It's all very well for the business community to say that’s not our problem, but it is an issue for society and for governments.

It may be that the Government will not increase the allocation for this category as far as originally announced.

The allocation for the Regional category at this stage increases from 11,200 in 2020-21 to 25,000 in 2022-23.

This category is comprised of two parts. Firstly there is an employer-sponsored part that shrunk dramatically when former PM Scott Morrison abolished the former Regional Sponsored Migration Scheme (RSMS) with this more restrictive employer-sponsored category.

In 2017-18, there were 17,003 applications for the former RSMS. By 2020-21, this had fallen to just 3,032 under the new scheme.

Without very substantial reform, very few of the 25,000 places in the Regional category will be through an employer sponsorship — possibly no more than 3,000. That represents a poor outcome. This category should be reviewed by the new Government.

The second part of the Regional category is the Skilled Work Regional sub-category. This visa requires the applicant to be sponsored by an eligible relative in regional Australia.

In 2020-21, 10,675 visas were granted in this category and there were 18,070 applications on-hand. The planning level in 2022-23 seems likely to be close to 22,000.

It is likely these 22,000 visas can be delivered, although again there have so far been no invitation rounds for this category in 2022-23. But increasing this category too far is also high risk if there is a downturn in the labour market as these migrants also face a four-year wait for social support.

While these migrants may have some support from relatives in Australia, compared to the Skilled Independent category, these migrants are also likely to be older, less likely to have an occupation in demand and have weaker English language skills.

The allocation for the Business Innovation and Investment Program (BIIP) has been reduced from 13,500 in 2021-22 to 9,500 in 2022-23. It may be further reduced given the dramatic reduction in the allocation of places for BIIP to state/territory governments.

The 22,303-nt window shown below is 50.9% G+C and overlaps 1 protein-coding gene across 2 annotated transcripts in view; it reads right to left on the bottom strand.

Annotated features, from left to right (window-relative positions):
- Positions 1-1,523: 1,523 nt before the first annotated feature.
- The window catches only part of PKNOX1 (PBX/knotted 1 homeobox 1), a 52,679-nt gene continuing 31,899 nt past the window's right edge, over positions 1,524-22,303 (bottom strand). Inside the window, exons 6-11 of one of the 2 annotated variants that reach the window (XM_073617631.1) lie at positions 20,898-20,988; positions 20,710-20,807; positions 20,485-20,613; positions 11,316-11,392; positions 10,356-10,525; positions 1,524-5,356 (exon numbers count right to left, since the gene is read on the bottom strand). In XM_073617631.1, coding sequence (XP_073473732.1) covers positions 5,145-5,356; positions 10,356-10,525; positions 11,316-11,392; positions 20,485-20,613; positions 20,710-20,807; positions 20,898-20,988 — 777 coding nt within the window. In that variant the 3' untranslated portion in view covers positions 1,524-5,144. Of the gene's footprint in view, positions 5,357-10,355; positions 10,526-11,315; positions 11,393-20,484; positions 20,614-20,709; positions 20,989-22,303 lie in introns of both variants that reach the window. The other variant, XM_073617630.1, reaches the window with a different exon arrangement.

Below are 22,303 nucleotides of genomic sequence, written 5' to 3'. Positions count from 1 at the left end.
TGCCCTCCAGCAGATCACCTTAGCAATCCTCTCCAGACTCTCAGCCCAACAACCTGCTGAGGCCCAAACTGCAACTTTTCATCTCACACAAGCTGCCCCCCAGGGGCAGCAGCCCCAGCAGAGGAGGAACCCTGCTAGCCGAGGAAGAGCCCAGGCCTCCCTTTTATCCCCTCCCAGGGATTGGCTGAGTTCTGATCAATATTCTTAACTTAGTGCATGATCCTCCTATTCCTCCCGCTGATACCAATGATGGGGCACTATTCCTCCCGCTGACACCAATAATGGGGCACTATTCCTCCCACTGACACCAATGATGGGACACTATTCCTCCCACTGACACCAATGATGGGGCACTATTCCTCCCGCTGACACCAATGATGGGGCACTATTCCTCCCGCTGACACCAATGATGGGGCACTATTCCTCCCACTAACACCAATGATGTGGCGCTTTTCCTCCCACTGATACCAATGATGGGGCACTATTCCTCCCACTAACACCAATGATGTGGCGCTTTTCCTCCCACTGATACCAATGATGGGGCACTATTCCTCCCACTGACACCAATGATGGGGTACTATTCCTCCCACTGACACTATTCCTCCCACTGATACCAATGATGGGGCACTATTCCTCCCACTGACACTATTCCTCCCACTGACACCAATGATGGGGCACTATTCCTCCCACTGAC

The rationale for the reduced allocation has not been made public given the backlog of BIIP applications has increased from 18,672 in June 2018 to 31,813 in June 2021.

The new Government will need to consider long-term policy for the BIIP. As I wrote back in 2018, this visa should focus on encouraging the establishment and/or running of actual businesses, not passive investment. The latter is just a buy-a-visa scheme substantially open to rorting.

Allocation for the Global Talent Independent visa has been reduced from 15,000 in 2021-22 (an allocation that was highly unlikely to be delivered) to 8,448 in 2022-23.

This is a very high-risk visa and represents poor policy.

There would be merit in the new Government scaling this visa back even further (which is likely) and ensuring there are strong safeguards against the risk of corruption arising due to the highly subjective nature of the requirements. The Government appears on track to do this.

Where to now?

The forthcoming Jobs Summit is unlikely to get into such detail on immigration policy. But if it focuses mainly on migration caps, as business lobby groups seem to want, it will have missed a great opportunity to develop long-term immigration policy which is desperately needed.

The priorities in this regard should be:

  • significant strengthening of provisions to deal with migrant worker exploitation, including a stronger role for unions;
  • making the design of employer-sponsored visas internationally competitive;
  • better targeting student visas to Australia’s long-term skill needs and ceasing to pretend students who seek a permanent residence outcome is a bad thing;
  • ensuring low-skill visas such as the Pacific Island farm visa has a training pathway to permanent residence;
  • minimising the number of people in “immigration limbo”, including unsuccessful asylum seekers;
  • dealing with the dysfunction in the DHA that is contributing to huge backlogs and lengthy processing times; and
  • providing a clear rationale for long-term immigration policy, including in the context of worldwide population ageing (and decline in many nations including China, Japan, Russia, South Korea and Europe).

Dr Abul Rizvi is an Independent Australia columnist and a former Deputy Secretary of the Department of Immigration. You can follow Abul on Twitter @RizviAbul.